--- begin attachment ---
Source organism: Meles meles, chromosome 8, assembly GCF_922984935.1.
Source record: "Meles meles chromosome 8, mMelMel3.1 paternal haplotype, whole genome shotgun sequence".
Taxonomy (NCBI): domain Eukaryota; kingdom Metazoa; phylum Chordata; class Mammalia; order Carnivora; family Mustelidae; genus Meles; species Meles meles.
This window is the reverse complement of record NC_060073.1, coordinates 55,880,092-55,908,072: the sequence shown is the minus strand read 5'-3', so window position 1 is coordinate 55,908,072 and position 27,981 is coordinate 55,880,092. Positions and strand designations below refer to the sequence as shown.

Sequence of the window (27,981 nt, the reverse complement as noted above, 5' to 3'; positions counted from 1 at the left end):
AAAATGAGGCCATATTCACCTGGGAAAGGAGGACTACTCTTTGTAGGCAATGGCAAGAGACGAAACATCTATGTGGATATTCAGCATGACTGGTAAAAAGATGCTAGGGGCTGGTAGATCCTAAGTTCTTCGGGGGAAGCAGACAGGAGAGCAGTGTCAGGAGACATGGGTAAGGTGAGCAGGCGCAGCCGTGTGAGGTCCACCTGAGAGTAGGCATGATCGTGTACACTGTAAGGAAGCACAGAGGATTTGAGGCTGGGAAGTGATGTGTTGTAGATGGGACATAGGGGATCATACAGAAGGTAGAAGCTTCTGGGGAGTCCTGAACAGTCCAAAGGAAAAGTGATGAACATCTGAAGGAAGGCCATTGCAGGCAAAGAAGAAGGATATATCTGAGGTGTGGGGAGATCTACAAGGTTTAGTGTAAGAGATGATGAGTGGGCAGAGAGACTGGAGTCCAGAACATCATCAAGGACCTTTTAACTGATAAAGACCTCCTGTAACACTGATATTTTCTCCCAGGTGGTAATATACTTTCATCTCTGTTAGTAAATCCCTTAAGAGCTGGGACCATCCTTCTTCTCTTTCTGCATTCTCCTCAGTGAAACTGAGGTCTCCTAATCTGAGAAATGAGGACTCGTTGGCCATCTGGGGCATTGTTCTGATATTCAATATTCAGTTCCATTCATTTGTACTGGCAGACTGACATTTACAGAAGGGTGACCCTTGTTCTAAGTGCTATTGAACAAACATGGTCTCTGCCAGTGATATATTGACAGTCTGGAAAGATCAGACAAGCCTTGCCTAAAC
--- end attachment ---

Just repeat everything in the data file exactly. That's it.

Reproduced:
Source organism: Meles meles, chromosome 8, assembly GCF_922984935.1.
Source record: "Meles meles chromosome 8, mMelMel3.1 paternal haplotype, whole genome shotgun sequence".
Taxonomy (NCBI): domain Eukaryota; kingdom Metazoa; phylum Chordata; class Mammalia; order Carnivora; family Mustelidae; genus Meles; species Meles meles.
This window is the reverse complement of record NC_060073.1, coordinates 55,880,092-55,908,072: the sequence shown is the minus strand read 5'-3', so window position 1 is coordinate 55,908,072 and position 27,981 is coordinate 55,880,092. Positions and strand designations below refer to the sequence as shown.

Sequence of the window (27,981 nt, the reverse complement as noted above, 5' to 3'; positions counted from 1 at the left end):
AAAATGAGGCCATATTCACCTGGGAAAGGAGGACTACTCTTTGTAGGCAATGGCAAGAGACGAAACATCTATGTGGATATTCAGCATGACTGGTAAAAAGATGCTAGGGGCTGGTAGATCCTAAGTTCTTCGGGGGAAGCAGACAGGAGAGCAGTGTCAGGAGACATGGGTAAGGTGAGCAGGCGCAGCCGTGTGAGGTCCACCTGAGAGTAGGCATGATCGTGTACACTGTAAGGAAGCACAGAGGATTTGAGGCTGGGAAGTGATGTGTTGTAGATGGGACATAGGGGATCATACAGAAGGTAGAAGCTTCTGGGGAGTCCTGAACAGTCCAAAGGAAAAGTGATGAACATCTGAAGGAAGGCCATTGCAGGCAAAGAAGAAGGATATATCTGAGGTGTGGGGAGATCTACAAGGTTTAGTGTAAGAGATGATGAGTGGGCAGAGAGACTGGAGTCCAGAACATCATCAAGGACCTTTTAACTGATAAAGACCTCCTGTAACACTGATATTTTCTCCCAGGTGGTAATATACTTTCATCTCTGTTAGTAAATCCCTTAAGAGCTGGGACCATCCTTCTTCTCTTTCTGCATTCTCCTCAGTGAAACTGAGGTCTCCTAATCTGAGAAATGAGGACTCGTTGGCCATCTGGGGCATTGTTCTGATATTCAATATTCAGTTCCATTCATTTGTACTGGCAGACTGACATTTACAGAAGGGTGACCCTTGTTCTAAGTGCTATTGAACAAACATGGTCTCTGCCAGTGATATATTGACAGTCTGGAAAGATCAGACAAGCCTTGCCTAAAC